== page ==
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Fox Valley inducts 8 into arts hall of fame
By Susan Sarkauskas | Daily Herald Staff

Murna Hansemann, vice president of the Fox Valley Arts Hall of Fame, places a medal on the neck of recipient broadcaster Floyd Brown of Elgin.


Susan Sarkauskas | Daily Herald Staff

Huntley Brown


Wallace Cunningham


The late Martha and Herb Schingoethe


Edward C. Cook


Susan Kay Weiler


Floyd Brown


J. Allison Binford


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Published: 4/23/2010 12:00 AM

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Fox Valley Arts Hall of Fame Class of 2010

Eight people were honored Thursday night during a ceremony in Bartlett:

• J. Allison Binford Jr., of Aurora, got his start in television when he joined WTTW during its startup years at the Museum of Science and Industry. For 28 years he wrote, produced, directed and appeared on programs that led to the development of the present-day public broadcasting system, earning an Emmy.

• Floyd Brown, of Elgin, achieved national recognition in the mid-1960s when he became the first black hired by a major network and was chosen to be featured with Bill Cosby on the cover of NBC's company magazine. His career at WGN Radio and TV spanned 1971 and 1999.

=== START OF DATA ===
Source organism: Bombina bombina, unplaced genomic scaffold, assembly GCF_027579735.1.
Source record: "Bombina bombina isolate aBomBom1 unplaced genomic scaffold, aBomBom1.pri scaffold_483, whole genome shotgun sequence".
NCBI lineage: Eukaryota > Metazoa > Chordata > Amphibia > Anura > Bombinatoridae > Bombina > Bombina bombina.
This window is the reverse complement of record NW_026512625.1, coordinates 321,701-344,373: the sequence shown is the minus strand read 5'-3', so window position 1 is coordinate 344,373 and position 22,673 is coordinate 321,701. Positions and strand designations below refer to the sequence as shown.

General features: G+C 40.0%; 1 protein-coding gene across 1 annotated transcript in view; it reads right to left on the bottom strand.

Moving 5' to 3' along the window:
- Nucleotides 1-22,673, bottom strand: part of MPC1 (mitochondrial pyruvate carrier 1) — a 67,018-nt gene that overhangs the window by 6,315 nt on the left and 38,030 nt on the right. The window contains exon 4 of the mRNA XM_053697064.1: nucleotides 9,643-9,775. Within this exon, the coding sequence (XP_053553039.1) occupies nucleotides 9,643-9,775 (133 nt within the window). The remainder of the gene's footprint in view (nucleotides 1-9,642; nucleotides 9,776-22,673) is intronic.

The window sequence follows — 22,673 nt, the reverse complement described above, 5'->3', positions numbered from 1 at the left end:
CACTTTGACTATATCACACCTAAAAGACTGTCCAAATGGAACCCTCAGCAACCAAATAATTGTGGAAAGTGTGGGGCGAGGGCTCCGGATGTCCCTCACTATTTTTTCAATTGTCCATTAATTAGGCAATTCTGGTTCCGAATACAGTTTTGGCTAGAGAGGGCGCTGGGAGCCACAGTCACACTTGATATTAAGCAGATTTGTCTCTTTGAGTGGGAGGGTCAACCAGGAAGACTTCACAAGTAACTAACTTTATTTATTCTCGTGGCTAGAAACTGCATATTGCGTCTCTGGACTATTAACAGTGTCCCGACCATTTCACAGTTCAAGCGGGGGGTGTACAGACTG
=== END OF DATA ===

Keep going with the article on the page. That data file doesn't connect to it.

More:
• Huntley Brown, of Aurora, grew up in Jamaica and was educated at Judson College (now University) and Northern Illinois University. A concert pianist, his playing earned him the Top Caribbean Gospel Instrumentalist Award in 2005 and 2006. He has recorded 13 CDs covering a wide range of styles and shared his music ministry around the world.

• Edward C. Cook, of Batavia, began painting in earnest in 1980 and concentrated on miniatures painting. In 1995 he was one of 38 American miniaturists invited to London to participate in the celebration of the 100th anniversary of Queen Elizabeth's Royal Miniature Society.

• Wallace E. Cunningham, of San Diego (with roots in Batavia), once served as curator for Blackberry Farm's (then Pioneer Park) Americana Collection. He attended NIU, the Chicago Academy of Fine Arts and the Frank Lloyd Wright School of Architecture. The International Academy of Architecture named him an Honorary Professor in 2009. Twice his name has appeared on Architectural Digest's list of the top 100 designers.

• Herbert and Martha Schingoethe, of Aurora, were longtime collectors of art and cultural artifacts who endowed Aurora University with a museum of Native American art, an art gallery, and a curriculum of museum studies complete with faculty and professional staff.

• Susan Kay Weiler, of Aurora, began her career in 1983 when she joined Hanna/Olin upon completion of her master of landscape architecture degree. In 1996 she was named partner of OLIN, and in 2007 she was named a Fellow in the American Society of Landscape Architects. She has won numerous design awards since 1988.

SOURCE: Fox Valley Arts Hall of Fame

Edward Cook's high school classmates nicknamed him "Class Dreamer."